The methylmalonic acidemias are organic acidemias caused by an enzymatic defect in the metabolism of four amino acids (methionine, threonine, isoleucine and valine). This results in an abnormally high level of acid in the blood (academia) and body tissues. In the acute form, drowsiness, coma, and seizures may occur. Mental retardation is a long-term consequence. The disorder may be caused by a deficiency of one or more of the enzymes methylmalonyl CoA mutase, methylmalonyl racemase, or adenosylcobalamin synthetic enzymes. Excretion of methylmalonate, a product of amino acid metabolism, in the urine is abnormally high and therefore is a marker of the disorder. All known organic acidemias are inherited as autosomal recessive traits.
Multiple carboxylase deficiency is a genetic metabolic disorder that leads to impaired activity of three enzymes that are dependent on the vitamin biotin: propionyl CoA carboxylase, beta-methylcrotonyl CoA carboxylase, and pyruvate carboxylase. This condition results from a defect in cellular biotin transport or metabolism. Symptoms of the disorder include acidity of the blood and body tissues (acidosis), a widespread red skin rash, baldness, and slowed physical development. The disorder occurs in both a neonatal and a late-onset form and is treatable.
Diagnosis depends on the precise laboratory identification and measurement of metabolic products that accumulate in the blood and urine. Sophisticated chromatographic equipment is required to identify these metabolites.
A diet low in valine introduced during early infancy usually improves symptoms of valinemia, and lowers the valine concentrations in the blood to normal levels.
Information on current clinical trials is posted on the Internet at www.clinicaltrials.gov. All studies receiving U.S. government funding, and some supported by private industry, are posted on this government web site.
For information about clinical trials being conducted at the NIH Clinical Center in Bethesda, MD, contact the NIH Patient Recruitment Office:
Tollfree: (800) 411-1222
TTY: (866) 411-1010
For information about clinical trials sponsored by private sources, contact:
Thoene JG. Disorders of amino acid metabolism. In: Stein JH. Ed.-in-Chief. Internal Medicine. 4th Ed. Mosby, St.Louis. 1994:1462-72.
Scriver CR, Beaudet AL, Sly WS, et al. Eds. The Metabolic Molecular Basis of Inherited Disease. 7th ed. McGraw-Hill Companies. New York, NY; 1995:1388-92; 1410-15.
Ogier de Baulny H, Saudubray JM. Branched - chain organic acidurias. Semin Neonat. 2002;7:65-74
Di Rocco M, Boncompagni A, Caruso U. Clinics for adults with hereditary metabolic diseases. Am J Med. 2002;112:160-61.
Chace DH, DiPerna JC, Kalas TA, et al. Rapid diagnosis of methylmalonic and propionic acidemias: quantitative tandem mass spectrometric analysis of propionylcarnitine in filter paper blood specimens obtained from newborns. Clin Chem;2001:47:2040-44.
Reddi OS, Reddy SV, Reddy KR. A sibship with hypervalinemia. Hum Genet. 1977;39:139-42.
FROM THE INTERNET
McKusick VA, Ed. Online Mendelian Inheritance in Man (OMIM). The Johns Hopkins University. Entry Number; 277100: Last Edit Date; 8/22/1994.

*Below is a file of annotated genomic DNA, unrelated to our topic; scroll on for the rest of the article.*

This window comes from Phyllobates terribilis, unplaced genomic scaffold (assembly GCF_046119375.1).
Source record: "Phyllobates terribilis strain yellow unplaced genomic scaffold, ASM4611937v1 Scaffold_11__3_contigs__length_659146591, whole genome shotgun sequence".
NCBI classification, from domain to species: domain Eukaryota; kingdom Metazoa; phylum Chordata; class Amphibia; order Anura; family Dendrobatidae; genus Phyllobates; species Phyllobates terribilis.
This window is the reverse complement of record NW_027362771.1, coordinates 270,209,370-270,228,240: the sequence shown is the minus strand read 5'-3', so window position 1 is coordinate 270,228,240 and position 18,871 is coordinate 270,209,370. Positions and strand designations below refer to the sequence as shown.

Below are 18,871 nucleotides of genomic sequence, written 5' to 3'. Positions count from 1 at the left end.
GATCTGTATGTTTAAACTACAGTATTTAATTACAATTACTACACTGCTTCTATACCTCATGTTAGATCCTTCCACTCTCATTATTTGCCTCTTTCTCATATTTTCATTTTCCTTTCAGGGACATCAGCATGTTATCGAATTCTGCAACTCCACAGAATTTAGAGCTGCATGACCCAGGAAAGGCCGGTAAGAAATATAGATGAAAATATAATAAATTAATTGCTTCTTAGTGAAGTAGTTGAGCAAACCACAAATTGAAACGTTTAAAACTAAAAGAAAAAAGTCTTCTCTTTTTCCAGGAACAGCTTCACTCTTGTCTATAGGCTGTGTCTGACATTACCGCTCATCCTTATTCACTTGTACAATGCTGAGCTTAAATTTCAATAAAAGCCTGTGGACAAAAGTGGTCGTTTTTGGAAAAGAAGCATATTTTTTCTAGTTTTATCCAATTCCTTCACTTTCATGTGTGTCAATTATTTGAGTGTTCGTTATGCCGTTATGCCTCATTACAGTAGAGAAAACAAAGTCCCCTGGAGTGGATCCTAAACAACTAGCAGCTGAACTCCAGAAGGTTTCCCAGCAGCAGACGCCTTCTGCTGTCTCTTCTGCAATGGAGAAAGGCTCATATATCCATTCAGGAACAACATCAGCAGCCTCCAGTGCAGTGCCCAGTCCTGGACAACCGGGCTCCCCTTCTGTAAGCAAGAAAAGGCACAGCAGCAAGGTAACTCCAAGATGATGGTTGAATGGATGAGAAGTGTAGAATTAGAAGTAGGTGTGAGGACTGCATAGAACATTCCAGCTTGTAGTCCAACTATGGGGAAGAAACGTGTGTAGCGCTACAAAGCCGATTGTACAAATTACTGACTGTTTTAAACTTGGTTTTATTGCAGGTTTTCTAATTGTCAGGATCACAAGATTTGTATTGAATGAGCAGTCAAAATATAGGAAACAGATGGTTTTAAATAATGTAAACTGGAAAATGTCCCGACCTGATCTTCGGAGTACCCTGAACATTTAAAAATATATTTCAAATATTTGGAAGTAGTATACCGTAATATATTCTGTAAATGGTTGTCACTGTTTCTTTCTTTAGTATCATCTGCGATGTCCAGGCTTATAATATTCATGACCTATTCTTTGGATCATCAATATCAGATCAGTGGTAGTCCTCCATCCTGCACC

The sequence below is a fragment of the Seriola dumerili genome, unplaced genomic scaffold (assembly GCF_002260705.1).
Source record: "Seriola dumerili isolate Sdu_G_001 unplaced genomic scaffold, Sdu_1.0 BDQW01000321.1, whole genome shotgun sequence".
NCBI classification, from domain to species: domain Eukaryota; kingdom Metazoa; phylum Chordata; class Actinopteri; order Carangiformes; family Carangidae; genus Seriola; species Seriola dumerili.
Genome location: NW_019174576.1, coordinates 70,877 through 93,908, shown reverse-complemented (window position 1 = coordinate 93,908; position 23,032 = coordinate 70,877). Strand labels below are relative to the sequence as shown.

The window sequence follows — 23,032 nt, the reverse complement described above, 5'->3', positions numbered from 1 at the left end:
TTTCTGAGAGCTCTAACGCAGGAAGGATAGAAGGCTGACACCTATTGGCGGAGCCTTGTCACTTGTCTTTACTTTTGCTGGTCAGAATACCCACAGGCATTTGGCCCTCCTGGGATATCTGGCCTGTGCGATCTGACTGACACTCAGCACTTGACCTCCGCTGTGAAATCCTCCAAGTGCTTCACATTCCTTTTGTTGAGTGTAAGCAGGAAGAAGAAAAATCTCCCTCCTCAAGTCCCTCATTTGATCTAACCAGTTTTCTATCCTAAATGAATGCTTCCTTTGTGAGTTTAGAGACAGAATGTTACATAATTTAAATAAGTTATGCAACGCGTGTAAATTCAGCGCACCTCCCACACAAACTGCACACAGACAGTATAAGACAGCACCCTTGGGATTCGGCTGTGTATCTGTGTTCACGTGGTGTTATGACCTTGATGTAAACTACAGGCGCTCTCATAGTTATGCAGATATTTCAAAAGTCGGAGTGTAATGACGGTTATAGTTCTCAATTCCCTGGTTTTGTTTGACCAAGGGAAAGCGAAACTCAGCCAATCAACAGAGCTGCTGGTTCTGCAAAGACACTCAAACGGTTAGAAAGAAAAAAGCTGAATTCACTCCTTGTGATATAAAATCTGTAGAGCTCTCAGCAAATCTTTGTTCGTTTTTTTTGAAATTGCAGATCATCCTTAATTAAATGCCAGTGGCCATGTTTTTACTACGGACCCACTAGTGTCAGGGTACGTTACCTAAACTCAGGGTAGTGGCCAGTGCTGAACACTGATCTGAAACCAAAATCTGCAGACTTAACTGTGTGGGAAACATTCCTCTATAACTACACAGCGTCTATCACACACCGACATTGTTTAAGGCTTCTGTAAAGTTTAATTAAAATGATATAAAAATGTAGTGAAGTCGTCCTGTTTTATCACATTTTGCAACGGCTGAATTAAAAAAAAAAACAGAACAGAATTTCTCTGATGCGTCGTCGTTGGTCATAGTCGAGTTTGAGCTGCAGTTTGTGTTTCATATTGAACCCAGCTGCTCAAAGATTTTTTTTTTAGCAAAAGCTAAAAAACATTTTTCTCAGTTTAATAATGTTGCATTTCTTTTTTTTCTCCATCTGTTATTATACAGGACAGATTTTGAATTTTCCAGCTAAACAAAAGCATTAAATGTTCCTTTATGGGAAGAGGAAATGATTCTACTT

CLIMB (Children Living with Inherited Metabolic Diseases)
176 Nantwich Road
Crewe, CW2 6BG
NIH/National Institute of Diabetes, Digestive & Kidney Diseases
Office of Communications & Public Liaison
Bldg 31, Rm 9A06
31 Center Drive, MSC 2560
Bethesda, MD 20892-2560
Genetic and Rare Diseases (GARD) Information Center
PO Box 8126
Gaithersburg, MD 20898-8126
For a Complete Report
This is an abstract of a report from the National Organization for Rare Disorders, Inc.® (NORD). Cigna members can access the complete report by logging into myCigna.com. For non-Cigna members, a copy of the complete report can be obtained for a small fee by visiting the NORD website. The complete report contains additional information including symptoms, causes, affected population, related disorders, standard and investigational treatments (if available), and references from medical literature. For a full-text version of this topic, see http://www.rarediseases.org/search/rdblist.html.
The information provided in this report is not intended for diagnostic purposes. It is provided for informational purposes only. NORD recommends that affected individuals seek the advice or counsel of their own personal physicians.
It is possible that the title of this topic is not the name you selected. Please check the Synonyms listing to find the alternate name(s) and Disorder Subdivision(s) covered by this report
This disease entry is based upon medical information available through the date at the end of the topic. Since NORD's resources are limited, it is not possible to keep every entry in the Rare Disease Database completely current and accurate. Please check with the agencies listed in the Resources section for the most current information about this disorder.
For additional information and assistance about rare disorders, please contact the National Organization for Rare Disorders at P.O. Box 1968, Danbury, CT 06813-1968; phone (203) 744-0100; web site www.rarediseases.org or email firstname.lastname@example.org
Last Updated: 9/17/2007
Copyright 1988, 1989, 2003, 2007 National Organization for Rare Disorders, Inc.
Healthwise, Healthwise for every health decision, and the Healthwise logo are trademarks of Healthwise, Incorporated.